I shall let contemporary accounts tell the tragic tale. The following extracts (from “original and contemporary documents hitherto unpublished”) were read by James Herbert Cooke, FSA, to a meeting of the Society of Antiquaries, in London, on February 1, 1883:
“On Sunday morning, an express came from Admiral Byng with news that the great fleet returning from the Straits and being near the Isles of Scilly, Sir Cloudesley Shovell’s ship (the Association) struck on a rock. Admiral [Sir George] Byng passed by him within two cables’ length of him, and heard one of his guns go off as a signal of distress, but the sea ran so very high that it was impossible to send him any succour.
“Sir George Byng adds that, looking after him about a minute after the firing of the gun, he saw no lights appear and therefore fears he sunk …”
Another witness wrote: “Yesterday we had news that the body of Sir Cloudesley Shovell was found on the coast of Cornwall. The fishermen took a tin box out of the pocket of one of the carcasses that was floating and found in it the commission of an admiral; upon which, examining the body more closely, they found it was poor Sir Cloudesley.”
Lady Shovell’s two sons — by her first husband, Sir John Narborough — also perished. All 800 of the crew were lost.
But perhaps the great admiral survived. The antiquarian Mr Cooke told his society: “The unfortunate admiral’s body was one of the first cast up by the waves early the next morning. It was found in a little sandy cove called Porthellick Bay, in St Mary’s island.
“Those who first found Sir Cloudesley’s body stripped it of his shirt and took two rings from the dead fingers, on which, however, they had left their mark. One of these rings was a fine emerald set with diamonds. Strict inquiries were immediately set on foot for the ring by the Governor of Scilly, at the instance of Lady Shovell who offered a large reward, and made the most strenuous exertions to trace and recover it, but to no purpose.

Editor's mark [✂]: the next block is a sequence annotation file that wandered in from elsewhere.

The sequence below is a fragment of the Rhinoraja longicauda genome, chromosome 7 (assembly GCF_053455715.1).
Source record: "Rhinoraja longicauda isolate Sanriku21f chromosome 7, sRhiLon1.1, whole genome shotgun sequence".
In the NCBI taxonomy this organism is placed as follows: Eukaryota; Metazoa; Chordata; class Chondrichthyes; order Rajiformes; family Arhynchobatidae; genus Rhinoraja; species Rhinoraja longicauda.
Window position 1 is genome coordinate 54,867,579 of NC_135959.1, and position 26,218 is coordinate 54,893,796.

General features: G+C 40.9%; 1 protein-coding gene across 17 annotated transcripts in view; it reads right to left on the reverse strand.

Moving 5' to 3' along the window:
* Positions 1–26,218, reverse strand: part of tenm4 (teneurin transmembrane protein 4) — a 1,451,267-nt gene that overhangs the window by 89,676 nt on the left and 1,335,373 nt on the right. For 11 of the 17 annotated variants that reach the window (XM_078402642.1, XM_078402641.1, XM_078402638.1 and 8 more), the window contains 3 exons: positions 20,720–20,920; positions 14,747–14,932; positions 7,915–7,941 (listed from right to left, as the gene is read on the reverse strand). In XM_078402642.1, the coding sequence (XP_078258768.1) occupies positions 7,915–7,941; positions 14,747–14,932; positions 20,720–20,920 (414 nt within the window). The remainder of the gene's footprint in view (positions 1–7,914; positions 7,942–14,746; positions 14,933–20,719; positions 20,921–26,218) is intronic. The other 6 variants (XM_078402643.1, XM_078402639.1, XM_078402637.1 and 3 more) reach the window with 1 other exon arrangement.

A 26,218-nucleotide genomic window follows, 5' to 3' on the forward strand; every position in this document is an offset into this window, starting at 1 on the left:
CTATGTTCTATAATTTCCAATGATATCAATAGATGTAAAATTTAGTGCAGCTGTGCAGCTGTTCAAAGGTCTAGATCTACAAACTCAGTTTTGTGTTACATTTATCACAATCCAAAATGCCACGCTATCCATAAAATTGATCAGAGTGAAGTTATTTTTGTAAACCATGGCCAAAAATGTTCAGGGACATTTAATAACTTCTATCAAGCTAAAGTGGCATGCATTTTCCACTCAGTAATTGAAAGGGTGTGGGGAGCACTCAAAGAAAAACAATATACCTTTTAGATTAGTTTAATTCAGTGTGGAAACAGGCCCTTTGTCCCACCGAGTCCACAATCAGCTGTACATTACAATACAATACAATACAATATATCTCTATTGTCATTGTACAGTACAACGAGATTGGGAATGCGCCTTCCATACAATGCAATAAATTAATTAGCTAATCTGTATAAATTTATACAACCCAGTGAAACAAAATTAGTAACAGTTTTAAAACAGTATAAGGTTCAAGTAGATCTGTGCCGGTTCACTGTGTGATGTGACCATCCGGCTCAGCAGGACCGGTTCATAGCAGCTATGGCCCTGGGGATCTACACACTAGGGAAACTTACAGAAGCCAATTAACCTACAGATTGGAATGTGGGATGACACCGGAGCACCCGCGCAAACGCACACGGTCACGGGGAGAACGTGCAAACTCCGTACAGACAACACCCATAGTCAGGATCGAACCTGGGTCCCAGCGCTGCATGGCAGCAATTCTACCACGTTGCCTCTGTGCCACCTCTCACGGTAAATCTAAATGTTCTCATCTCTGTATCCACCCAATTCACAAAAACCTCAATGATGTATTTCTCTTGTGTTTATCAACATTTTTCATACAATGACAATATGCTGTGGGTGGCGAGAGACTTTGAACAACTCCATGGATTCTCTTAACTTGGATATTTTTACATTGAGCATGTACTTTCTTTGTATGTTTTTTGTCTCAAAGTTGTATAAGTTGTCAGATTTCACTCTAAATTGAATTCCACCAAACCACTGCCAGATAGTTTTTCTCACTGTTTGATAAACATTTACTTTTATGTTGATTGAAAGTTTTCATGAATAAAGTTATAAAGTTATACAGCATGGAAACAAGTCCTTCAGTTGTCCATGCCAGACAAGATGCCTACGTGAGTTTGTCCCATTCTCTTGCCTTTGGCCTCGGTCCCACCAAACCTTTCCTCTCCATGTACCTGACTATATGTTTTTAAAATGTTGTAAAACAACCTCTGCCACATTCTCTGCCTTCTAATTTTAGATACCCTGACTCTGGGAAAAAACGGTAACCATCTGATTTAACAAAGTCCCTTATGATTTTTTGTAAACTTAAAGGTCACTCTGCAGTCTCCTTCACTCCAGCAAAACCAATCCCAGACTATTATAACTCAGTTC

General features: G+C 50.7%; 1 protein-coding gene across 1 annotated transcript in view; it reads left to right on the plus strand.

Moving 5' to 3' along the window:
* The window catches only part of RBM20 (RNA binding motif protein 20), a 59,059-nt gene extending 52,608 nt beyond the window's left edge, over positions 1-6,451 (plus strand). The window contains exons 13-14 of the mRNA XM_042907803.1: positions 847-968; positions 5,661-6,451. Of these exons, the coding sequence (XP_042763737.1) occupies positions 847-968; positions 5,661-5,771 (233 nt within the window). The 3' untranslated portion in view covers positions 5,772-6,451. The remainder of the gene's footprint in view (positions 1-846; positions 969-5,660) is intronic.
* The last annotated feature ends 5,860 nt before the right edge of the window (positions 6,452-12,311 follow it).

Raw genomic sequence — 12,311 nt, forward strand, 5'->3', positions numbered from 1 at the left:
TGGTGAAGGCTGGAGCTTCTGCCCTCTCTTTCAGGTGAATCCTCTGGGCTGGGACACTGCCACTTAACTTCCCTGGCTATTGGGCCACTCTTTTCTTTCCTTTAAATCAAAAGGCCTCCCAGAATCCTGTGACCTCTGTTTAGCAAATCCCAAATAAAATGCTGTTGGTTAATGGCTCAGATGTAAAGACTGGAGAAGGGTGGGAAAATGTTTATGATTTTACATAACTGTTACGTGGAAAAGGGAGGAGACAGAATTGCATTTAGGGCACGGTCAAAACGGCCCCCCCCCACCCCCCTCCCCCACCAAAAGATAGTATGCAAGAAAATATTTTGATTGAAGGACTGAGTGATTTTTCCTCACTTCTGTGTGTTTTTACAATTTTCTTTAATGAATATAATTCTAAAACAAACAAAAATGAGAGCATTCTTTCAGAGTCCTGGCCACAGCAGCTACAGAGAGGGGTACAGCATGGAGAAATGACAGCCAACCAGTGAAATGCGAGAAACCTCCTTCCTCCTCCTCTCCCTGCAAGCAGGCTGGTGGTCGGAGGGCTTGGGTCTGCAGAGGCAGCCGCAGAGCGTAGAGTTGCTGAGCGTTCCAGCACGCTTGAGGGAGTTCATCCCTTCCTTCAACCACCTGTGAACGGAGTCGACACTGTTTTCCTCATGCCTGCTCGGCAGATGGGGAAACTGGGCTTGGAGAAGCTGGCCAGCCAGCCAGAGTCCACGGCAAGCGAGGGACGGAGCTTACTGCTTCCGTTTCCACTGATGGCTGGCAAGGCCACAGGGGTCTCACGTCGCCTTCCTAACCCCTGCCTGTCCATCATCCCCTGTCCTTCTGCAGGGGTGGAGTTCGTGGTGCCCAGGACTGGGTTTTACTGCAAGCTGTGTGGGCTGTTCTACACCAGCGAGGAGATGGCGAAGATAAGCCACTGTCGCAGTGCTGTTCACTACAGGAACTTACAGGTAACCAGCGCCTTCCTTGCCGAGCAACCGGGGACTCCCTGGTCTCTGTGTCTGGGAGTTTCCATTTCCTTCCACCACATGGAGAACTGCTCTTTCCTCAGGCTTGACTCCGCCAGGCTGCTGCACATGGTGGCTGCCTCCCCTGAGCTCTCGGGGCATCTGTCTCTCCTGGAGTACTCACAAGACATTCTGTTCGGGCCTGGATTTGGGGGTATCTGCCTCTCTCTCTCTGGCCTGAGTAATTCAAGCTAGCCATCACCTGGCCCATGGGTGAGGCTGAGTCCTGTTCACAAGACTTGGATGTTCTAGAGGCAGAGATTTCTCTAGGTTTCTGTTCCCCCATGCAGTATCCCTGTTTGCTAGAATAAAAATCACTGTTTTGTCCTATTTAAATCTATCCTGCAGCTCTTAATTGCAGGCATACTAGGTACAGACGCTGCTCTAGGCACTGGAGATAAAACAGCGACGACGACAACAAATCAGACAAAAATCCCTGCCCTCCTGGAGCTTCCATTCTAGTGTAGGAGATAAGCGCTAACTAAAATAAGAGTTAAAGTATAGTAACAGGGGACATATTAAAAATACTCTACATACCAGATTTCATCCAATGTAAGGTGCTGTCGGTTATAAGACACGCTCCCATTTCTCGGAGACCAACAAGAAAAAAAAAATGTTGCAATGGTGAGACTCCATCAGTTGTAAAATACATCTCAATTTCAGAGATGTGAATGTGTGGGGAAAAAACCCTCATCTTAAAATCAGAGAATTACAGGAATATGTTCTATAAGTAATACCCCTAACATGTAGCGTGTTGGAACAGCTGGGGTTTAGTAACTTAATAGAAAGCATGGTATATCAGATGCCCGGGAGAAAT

“Many years afterward a terrible confession was made by a dying woman to a clergyman on St Mary’s: She said the admiral had been cast ashore exhausted and faint but still living, and that she had murdered him for the sake of the valuables about him. She produced the emerald ring, and gave it to the minister, saying that she had been afraid to sell it lest it should lead to a discovery of her guilt, adding that she could not die in peace until she had made a full confession.”
The disaster was blamed on navigational errors in thick fog. At the time, the navy used “dead reckoning”, calculating their whereabouts from the ship’s last-known position and based on estimated speed and course. Shovell was convinced he was at the entrance to the English Channel and continued his north-easterly heading, leading the fleet.
Queen Anne was heartbroken at the loss of her gallant Admiral. Her successor, George I, offered an enormous reward to anyone who could accurately compute longitude, so that such a needless loss never reoccurred. But that’s another story.